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Shows Worth Seeing:

La Bête

By David Hirson
Music Box Theatre
239 W. 45th St.

Sometimes a remarkable actor’s performance is enough reason to see a mediocre play. The best example that comes to mind is Christopher Plummer in William Luce’s trite biodrama Barrymore. Plummer’s incarnation of John Barrymore in 1997 was so precise, perceptive, and illuminating that it remains vivid to me 13 years later, while I have utterly forgotten the play. David Hirson’s La Bête is better than mediocre. It’s more sophisticated, literate and demanding than anything else on Broadway at the moment. But it’s no masterpiece, and it would never have returned to Broadway, following its notorious run there of only 25 performances in 1991, without some strong reason to believe it would land powerfully this time. That reason is the astonishing actor Mark Rylance, who stars as Valere, the titular “beast,” in a smart and elegant West End transfer directed by Matthew Warchus. Valere is a fantastically rough and rude street clown in 17th-century France who is thrust together with a refined and established playwright named Elomire (anagram for Moliere) when the latter’s bratty and autocratic princess-patron insists that they collaborate.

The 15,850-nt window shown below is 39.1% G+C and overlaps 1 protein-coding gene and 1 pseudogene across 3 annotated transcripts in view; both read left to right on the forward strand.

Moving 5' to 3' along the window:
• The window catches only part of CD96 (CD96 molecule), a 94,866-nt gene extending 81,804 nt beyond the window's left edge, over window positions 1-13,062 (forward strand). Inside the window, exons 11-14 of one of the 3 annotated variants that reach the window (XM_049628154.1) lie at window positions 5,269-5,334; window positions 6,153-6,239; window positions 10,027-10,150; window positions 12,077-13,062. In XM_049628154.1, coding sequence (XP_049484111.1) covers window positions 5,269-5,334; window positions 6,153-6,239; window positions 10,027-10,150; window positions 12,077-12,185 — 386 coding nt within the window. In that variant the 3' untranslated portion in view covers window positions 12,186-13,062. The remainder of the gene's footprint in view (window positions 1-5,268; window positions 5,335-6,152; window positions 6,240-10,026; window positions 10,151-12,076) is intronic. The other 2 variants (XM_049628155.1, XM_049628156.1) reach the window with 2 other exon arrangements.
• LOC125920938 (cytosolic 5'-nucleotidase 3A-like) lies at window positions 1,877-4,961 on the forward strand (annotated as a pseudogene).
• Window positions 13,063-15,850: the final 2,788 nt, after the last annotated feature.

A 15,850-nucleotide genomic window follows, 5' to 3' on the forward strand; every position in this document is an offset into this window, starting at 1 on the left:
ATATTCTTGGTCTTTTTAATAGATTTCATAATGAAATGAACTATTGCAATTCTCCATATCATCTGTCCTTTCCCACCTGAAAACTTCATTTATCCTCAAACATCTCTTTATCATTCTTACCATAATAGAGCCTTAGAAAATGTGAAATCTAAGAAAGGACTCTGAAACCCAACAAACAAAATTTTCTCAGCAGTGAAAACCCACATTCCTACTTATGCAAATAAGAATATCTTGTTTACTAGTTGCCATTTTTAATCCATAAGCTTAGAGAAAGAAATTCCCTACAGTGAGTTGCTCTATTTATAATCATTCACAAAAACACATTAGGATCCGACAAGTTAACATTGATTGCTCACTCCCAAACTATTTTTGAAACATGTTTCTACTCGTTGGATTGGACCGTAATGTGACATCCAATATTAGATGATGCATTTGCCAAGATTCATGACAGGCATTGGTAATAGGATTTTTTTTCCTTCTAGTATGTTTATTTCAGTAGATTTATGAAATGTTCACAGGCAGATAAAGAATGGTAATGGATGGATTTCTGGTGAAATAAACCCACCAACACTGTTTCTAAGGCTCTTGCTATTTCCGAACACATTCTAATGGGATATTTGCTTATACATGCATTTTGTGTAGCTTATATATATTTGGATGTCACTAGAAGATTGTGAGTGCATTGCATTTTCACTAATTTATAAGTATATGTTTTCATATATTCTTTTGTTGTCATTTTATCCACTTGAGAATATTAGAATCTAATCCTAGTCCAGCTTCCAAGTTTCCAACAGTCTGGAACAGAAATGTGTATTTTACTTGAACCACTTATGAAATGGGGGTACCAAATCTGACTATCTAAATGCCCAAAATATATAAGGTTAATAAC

Hirson wrote La Bête in rhyming couplets, which lends it a light comic air even in its serious passages. It begins with a manic, half-hour monologue in which Valere exhibits his infantile, mesmerizingly egomaniacal self to Elomir without ever letting the latter get a word in edgewise. Spitting food, belching and farting unself-consciously, commanding at all times the license of the mad despite the evident method in his antics, launching headlong into innumerable inane games, gags, stories and pontifications whose rules and contours he soon forgets, Rylance is unforgettable in this scene, an irresistible force of nature that no one who loves theater can summarily reject or condemn. His irresistibility gives the play’s central argument palpable reality. The action proceeds from the mad monologue to a seriocomic debate about the proper balance of high- and low-mindedness in art, but it unfortunately snags after a while on the challenge of being fair to both sides (Elomire is ultimately presented as too much of an inflexible prig). Another problem is that Hirson clings too rigidly to the plot model of Molière’s The Misanthrope in the end, which makes La Bête’s conclusion feel pat and predictable. All this understood, the subject of wholesale surrender to dumbed-down taste is obviously important and timely in the extreme, Hirson’s take on it is eminently intelligent, and Rylance’s exquisite idiocy is just too breathtaking to miss.

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